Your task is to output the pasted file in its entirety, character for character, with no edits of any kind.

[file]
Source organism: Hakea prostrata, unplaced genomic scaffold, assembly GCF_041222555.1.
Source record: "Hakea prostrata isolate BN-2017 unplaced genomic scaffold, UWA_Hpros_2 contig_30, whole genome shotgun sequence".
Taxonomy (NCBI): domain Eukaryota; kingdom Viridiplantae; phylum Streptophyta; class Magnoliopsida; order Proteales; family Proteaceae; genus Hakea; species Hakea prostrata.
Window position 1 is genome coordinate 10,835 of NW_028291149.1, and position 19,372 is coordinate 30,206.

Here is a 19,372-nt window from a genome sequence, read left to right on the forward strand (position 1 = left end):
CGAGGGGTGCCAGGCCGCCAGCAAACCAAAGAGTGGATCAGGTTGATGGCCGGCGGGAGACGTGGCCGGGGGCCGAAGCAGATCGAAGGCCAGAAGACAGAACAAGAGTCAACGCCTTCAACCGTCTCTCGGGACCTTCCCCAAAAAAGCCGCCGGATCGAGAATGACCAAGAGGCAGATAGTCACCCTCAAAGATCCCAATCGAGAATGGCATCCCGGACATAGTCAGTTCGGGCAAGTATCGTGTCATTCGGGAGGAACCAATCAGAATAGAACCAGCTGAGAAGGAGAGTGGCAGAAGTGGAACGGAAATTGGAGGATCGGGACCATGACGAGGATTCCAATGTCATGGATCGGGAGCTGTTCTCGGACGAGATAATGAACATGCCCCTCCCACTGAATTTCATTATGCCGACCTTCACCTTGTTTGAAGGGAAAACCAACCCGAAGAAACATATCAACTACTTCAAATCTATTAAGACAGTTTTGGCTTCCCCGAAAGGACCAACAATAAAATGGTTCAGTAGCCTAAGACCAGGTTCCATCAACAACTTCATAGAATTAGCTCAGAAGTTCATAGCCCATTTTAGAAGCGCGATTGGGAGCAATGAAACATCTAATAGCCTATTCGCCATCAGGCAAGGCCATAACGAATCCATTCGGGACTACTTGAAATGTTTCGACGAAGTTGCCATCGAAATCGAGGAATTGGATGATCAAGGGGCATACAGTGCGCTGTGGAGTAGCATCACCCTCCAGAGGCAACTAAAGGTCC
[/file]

Source organism: Hakea prostrata, unplaced genomic scaffold, assembly GCF_041222555.1.
Source record: "Hakea prostrata isolate BN-2017 unplaced genomic scaffold, UWA_Hpros_2 contig_30, whole genome shotgun sequence".
Taxonomy (NCBI): domain Eukaryota; kingdom Viridiplantae; phylum Streptophyta; class Magnoliopsida; order Proteales; family Proteaceae; genus Hakea; species Hakea prostrata.
Window position 1 is genome coordinate 10,835 of NW_028291149.1, and position 19,372 is coordinate 30,206.

Here is a 19,372-nt window from a genome sequence, read left to right on the forward strand (position 1 = left end):
CGAGGGGTGCCAGGCCGCCAGCAAACCAAAGAGTGGATCAGGTTGATGGCCGGCGGGAGACGTGGCCGGGGGCCGAAGCAGATCGAAGGCCAGAAGACAGAACAAGAGTCAACGCCTTCAACCGTCTCTCGGGACCTTCCCCAAAAAAGCCGCCGGATCGAGAATGACCAAGAGGCAGATAGTCACCCTCAAAGATCCCAATCGAGAATGGCATCCCGGACATAGTCAGTTCGGGCAAGTATCGTGTCATTCGGGAGGAACCAATCAGAATAGAACCAGCTGAGAAGGAGAGTGGCAGAAGTGGAACGGAAATTGGAGGATCGGGACCATGACGAGGATTCCAATGTCATGGATCGGGAGCTGTTCTCGGACGAGATAATGAACATGCCCCTCCCACTGAATTTCATTATGCCGACCTTCACCTTGTTTGAAGGGAAAACCAACCCGAAGAAACATATCAACTACTTCAAATCTATTAAGACAGTTTTGGCTTCCCCGAAAGGACCAACAATAAAATGGTTCAGTAGCCTAAGACCAGGTTCCATCAACAACTTCATAGAATTAGCTCAGAAGTTCATAGCCCATTTTAGAAGCGCGATTGGGAGCAATGAAACATCTAATAGCCTATTCGCCATCAGGCAAGGCCATAACGAATCCATTCGGGACTACTTGAAATGTTTCGACGAAGTTGCCATCGAAATCGAGGAATTGGATGATCAAGGGGCATACAGTGCGCTGTGGAGTAGCATCACCCTCCAGAGGCAACTAAAGGTCC